The European Union and the German government have both recently released their hydrogen strategies, which many see as the ‘silver bullet’ in the fight against climate change. Proponents argue that there is lots of hydrogen out there, and if you use a fuel cell, electricity, which is the most useful form of energy we know, can be created in a very clean manner. That all said, we have been talking about the hydrogen economy for up to fifty years, and we have still not seen any mass usage of hydrogen and fuel cells except in niche market applications. This begs the question of whether the efforts of politicians in Brussels and Berlin, as well as the constellation of interested parties lobbying them, will finally push start the hydrogen economy, or will it remain a far-off dream?
Until recently, the main discussion has been about whether it makes sense to go ‘all-electric’ or to use ‘hydrogen’ as the storage mechanism and bridge between our present fossil fuel-based economy and a future renewable one. The major proponents of the hydrogen future are the oil & gas and chemical companies, which of course, makes sense, as the use of hydrogen would enable them to use much of their existing gas infrastructure, which, in a fully electric world, would be a thing of the past. Interestingly, a considerable amount of support to the hydrogen economy comes from NGOs and utilities. However, the latter should not be a surprise as a ‘green’ hydrogen-based economy, using renewables to create the hydrogen and a fuel cell to convert it back to electricity, would need a massive increase in new clean power generation capacity.
One other interesting question is where this massive amount of hydrogen should come from in case you want to use it extensively in sectors such as transport, heating & cooling and heavy industry. The renewable lobby groups have advocated that all the hydrogen should be produced in Europe using renewable energies such as wind and solar. The sceptics have argued that Europe does not have the resources or the public acceptance, particularly around wind, to expand renewable installations and are arguing that an import approach, say from Northern Africa, makes more sense. This approach is supported in turn by some parts of industry in the hope of getting cheaper hydrogen while others are afraid of competitors who will locate close to where low-cost hydrogen is produced.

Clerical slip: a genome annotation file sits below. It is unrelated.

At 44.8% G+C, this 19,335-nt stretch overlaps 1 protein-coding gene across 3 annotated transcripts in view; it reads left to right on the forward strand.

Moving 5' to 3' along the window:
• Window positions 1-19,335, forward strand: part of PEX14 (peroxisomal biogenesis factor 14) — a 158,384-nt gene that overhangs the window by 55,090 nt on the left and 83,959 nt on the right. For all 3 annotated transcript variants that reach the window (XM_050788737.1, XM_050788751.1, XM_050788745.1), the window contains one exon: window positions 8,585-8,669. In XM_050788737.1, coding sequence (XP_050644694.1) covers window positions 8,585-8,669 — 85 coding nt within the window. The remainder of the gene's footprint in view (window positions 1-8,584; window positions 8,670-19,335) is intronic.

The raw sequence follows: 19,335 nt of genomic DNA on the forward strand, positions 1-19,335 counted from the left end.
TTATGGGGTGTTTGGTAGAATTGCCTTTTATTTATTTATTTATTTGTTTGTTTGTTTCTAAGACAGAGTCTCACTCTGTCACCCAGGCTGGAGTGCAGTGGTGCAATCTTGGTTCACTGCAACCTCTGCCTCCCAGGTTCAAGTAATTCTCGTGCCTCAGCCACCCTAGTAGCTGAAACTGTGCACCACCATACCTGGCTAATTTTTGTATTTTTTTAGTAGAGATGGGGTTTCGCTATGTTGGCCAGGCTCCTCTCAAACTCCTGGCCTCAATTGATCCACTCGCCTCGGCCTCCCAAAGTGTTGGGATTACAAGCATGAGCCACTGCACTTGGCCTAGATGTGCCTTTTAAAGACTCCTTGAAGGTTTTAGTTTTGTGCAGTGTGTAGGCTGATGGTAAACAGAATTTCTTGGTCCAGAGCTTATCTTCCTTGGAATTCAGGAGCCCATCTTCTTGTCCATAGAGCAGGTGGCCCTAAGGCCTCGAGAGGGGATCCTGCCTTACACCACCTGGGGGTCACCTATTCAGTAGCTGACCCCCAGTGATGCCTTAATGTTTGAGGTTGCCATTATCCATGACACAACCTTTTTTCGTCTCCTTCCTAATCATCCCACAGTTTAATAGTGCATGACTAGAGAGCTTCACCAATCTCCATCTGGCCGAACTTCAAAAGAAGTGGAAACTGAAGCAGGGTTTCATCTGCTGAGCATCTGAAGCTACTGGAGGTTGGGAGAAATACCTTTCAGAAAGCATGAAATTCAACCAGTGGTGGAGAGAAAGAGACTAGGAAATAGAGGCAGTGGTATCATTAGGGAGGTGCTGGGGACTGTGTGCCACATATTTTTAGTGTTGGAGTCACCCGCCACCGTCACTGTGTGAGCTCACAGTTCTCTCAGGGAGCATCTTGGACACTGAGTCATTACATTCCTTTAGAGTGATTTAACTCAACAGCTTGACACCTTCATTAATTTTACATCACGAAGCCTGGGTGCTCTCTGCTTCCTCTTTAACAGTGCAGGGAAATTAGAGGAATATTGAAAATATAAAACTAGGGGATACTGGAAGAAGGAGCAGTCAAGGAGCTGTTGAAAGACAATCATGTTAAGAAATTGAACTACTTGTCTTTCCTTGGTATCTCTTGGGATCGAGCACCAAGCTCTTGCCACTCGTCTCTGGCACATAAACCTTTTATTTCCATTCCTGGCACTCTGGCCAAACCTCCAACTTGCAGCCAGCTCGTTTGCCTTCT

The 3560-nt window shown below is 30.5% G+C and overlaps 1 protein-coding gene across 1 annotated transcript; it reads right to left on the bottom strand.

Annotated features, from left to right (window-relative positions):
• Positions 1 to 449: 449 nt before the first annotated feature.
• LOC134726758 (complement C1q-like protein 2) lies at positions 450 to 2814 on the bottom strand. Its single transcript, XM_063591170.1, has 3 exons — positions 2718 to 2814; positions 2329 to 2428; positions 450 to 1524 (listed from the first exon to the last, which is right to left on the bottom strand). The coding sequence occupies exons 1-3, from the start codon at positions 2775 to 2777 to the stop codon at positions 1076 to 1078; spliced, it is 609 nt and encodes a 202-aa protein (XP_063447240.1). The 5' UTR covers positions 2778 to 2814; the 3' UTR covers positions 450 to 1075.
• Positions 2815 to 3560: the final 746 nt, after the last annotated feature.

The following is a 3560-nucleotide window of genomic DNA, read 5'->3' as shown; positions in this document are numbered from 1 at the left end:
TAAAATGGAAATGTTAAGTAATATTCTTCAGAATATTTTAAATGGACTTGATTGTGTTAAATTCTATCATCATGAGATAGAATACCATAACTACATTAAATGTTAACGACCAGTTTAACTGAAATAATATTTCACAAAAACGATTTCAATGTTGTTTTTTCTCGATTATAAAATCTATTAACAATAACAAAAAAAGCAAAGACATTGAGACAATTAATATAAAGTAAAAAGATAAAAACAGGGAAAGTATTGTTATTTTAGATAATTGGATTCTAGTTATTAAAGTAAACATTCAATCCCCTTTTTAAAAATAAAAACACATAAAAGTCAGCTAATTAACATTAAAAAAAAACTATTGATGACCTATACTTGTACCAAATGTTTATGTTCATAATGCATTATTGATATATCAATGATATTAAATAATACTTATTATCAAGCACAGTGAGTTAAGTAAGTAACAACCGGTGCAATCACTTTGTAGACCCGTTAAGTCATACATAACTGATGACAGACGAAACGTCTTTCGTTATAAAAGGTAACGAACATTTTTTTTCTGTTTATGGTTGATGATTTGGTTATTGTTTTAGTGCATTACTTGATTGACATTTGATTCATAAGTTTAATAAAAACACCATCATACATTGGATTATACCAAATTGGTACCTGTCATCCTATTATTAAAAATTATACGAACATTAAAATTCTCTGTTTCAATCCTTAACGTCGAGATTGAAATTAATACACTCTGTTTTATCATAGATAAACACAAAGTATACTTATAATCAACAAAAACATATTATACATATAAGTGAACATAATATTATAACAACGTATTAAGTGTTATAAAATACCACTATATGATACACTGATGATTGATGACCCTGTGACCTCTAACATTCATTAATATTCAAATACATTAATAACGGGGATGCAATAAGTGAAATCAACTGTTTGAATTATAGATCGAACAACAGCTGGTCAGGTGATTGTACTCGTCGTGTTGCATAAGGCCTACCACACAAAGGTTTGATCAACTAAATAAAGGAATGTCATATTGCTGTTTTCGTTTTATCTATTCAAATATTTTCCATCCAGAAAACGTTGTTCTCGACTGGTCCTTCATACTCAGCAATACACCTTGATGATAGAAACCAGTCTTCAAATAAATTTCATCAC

Further complicating the matter is the fact that there are multiple ways to create hydrogen. The most common method uses a heavily carbon-intensive process that converts natural gas into hydrogen and CO2 under a high-temperature heat process. This so-called grey hydrogen already accounts for circa 1% of global greenhouse gas emissions and is no solution going forward. There are three greener alternatives:
The first possibility is green hydrogen, which uses cleanly produced electricity and an electrolyser to separate hydrogen from water. This is at present an expensive solution and has not been done on any large scale to date, but there is innovation taking place here and there are economies of scale possibilities. ‘Green’ hydrogen is supported by some renewable and gas companies and opposed by other gas companies which prefer other hydrogen alternatives. The EU commission and the German government stressed that this is their favoured form of hydrogen production.
The next possibility is blue hydrogen, which uses the traditional steam reforming process with the resulting CO2 separated and stored in say an old gas well. The issue here is that nobody has ever stored CO2 on such a large scale. In addition, the costs of doing so currently seem very high, and we certainly would not like to be the ones ensuring the risks of whether the CO2 will stay in the ground or not! As a result, it is opposed by NGOs and some renewable energy companies and related associations.
The heavy lobbying of the gas industry has led to a very interesting result. The EU Commission and part of the German Government see that blue hydrogen is needed in a transition phase. This is remarkable conclusion given that the appropriate infrastructure and logistics for the transport and disposal of CO2 are yet to be build and will take many years! One can only conclude that it looks like a long term strategy of the gas industry.
The final possibility and a possible game changer for the gas industry is turquoise hydrogen, which uses an innovative pyrolysis process to create hydrogen from natural gas with the only residue being a solid form of carbon. This is very interesting as the resulting carbon could be used in steelmaking, batteries, and for new innovative materials such as graphene or indeed, if needed, be buried in the ground the way coal was millions of years ago. Nevertheless, this is very early-stage, and nobody knows if it takes years or decades to scale up and bring costs down.
What this leaves us with is a highly complicated set of paths forward, not to mention the possibility of substantial technology improvements in other areas such as batteries or power generation technologies such as offshore wind which would make the need for hydrogen defunct. That all said the next years are going to be very exciting in European energy!